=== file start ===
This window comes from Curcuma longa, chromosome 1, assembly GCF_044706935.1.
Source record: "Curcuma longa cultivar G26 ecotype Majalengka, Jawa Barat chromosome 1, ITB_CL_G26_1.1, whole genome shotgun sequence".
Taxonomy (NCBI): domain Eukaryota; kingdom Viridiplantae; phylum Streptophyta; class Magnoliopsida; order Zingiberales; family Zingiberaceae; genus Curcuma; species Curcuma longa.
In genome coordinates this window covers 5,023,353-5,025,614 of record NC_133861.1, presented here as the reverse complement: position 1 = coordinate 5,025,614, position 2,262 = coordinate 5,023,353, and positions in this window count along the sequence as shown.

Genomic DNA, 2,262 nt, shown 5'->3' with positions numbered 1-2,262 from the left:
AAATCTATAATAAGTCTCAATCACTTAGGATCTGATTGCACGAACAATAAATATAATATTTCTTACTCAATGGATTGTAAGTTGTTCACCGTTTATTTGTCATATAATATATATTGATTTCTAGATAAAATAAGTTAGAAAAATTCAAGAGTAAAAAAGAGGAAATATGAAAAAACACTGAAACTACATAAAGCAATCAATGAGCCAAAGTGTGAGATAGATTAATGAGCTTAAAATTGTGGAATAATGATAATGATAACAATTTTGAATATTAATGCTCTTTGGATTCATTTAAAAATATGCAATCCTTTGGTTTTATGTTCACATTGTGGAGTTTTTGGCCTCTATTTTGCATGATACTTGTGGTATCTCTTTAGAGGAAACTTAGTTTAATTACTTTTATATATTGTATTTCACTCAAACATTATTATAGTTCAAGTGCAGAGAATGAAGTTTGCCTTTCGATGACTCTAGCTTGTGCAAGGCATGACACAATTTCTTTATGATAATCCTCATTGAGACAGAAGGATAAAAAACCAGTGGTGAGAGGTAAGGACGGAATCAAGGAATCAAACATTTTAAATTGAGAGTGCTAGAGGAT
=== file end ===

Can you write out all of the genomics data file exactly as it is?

This window comes from Curcuma longa, chromosome 1, assembly GCF_044706935.1.
Source record: "Curcuma longa cultivar G26 ecotype Majalengka, Jawa Barat chromosome 1, ITB_CL_G26_1.1, whole genome shotgun sequence".
Taxonomy (NCBI): domain Eukaryota; kingdom Viridiplantae; phylum Streptophyta; class Magnoliopsida; order Zingiberales; family Zingiberaceae; genus Curcuma; species Curcuma longa.
In genome coordinates this window covers 5,023,353-5,025,614 of record NC_133861.1, presented here as the reverse complement: position 1 = coordinate 5,025,614, position 2,262 = coordinate 5,023,353, and positions in this window count along the sequence as shown.

Genomic DNA, 2,262 nt, shown 5'->3' with positions numbered 1-2,262 from the left:
AAATCTATAATAAGTCTCAATCACTTAGGATCTGATTGCACGAACAATAAATATAATATTTCTTACTCAATGGATTGTAAGTTGTTCACCGTTTATTTGTCATATAATATATATTGATTTCTAGATAAAATAAGTTAGAAAAATTCAAGAGTAAAAAAGAGGAAATATGAAAAAACACTGAAACTACATAAAGCAATCAATGAGCCAAAGTGTGAGATAGATTAATGAGCTTAAAATTGTGGAATAATGATAATGATAACAATTTTGAATATTAATGCTCTTTGGATTCATTTAAAAATATGCAATCCTTTGGTTTTATGTTCACATTGTGGAGTTTTTGGCCTCTATTTTGCATGATACTTGTGGTATCTCTTTAGAGGAAACTTAGTTTAATTACTTTTATATATTGTATTTCACTCAAACATTATTATAGTTCAAGTGCAGAGAATGAAGTTTGCCTTTCGATGACTCTAGCTTGTGCAAGGCATGACACAATTTCTTTATGATAATCCTCATTGAGACAGAAGGATAAAAAACCAGTGGTGAGAGGTAAGGACGGAATCAAGGAATCAAACATTTTAAATTGAGAGTGCTAGAGGAT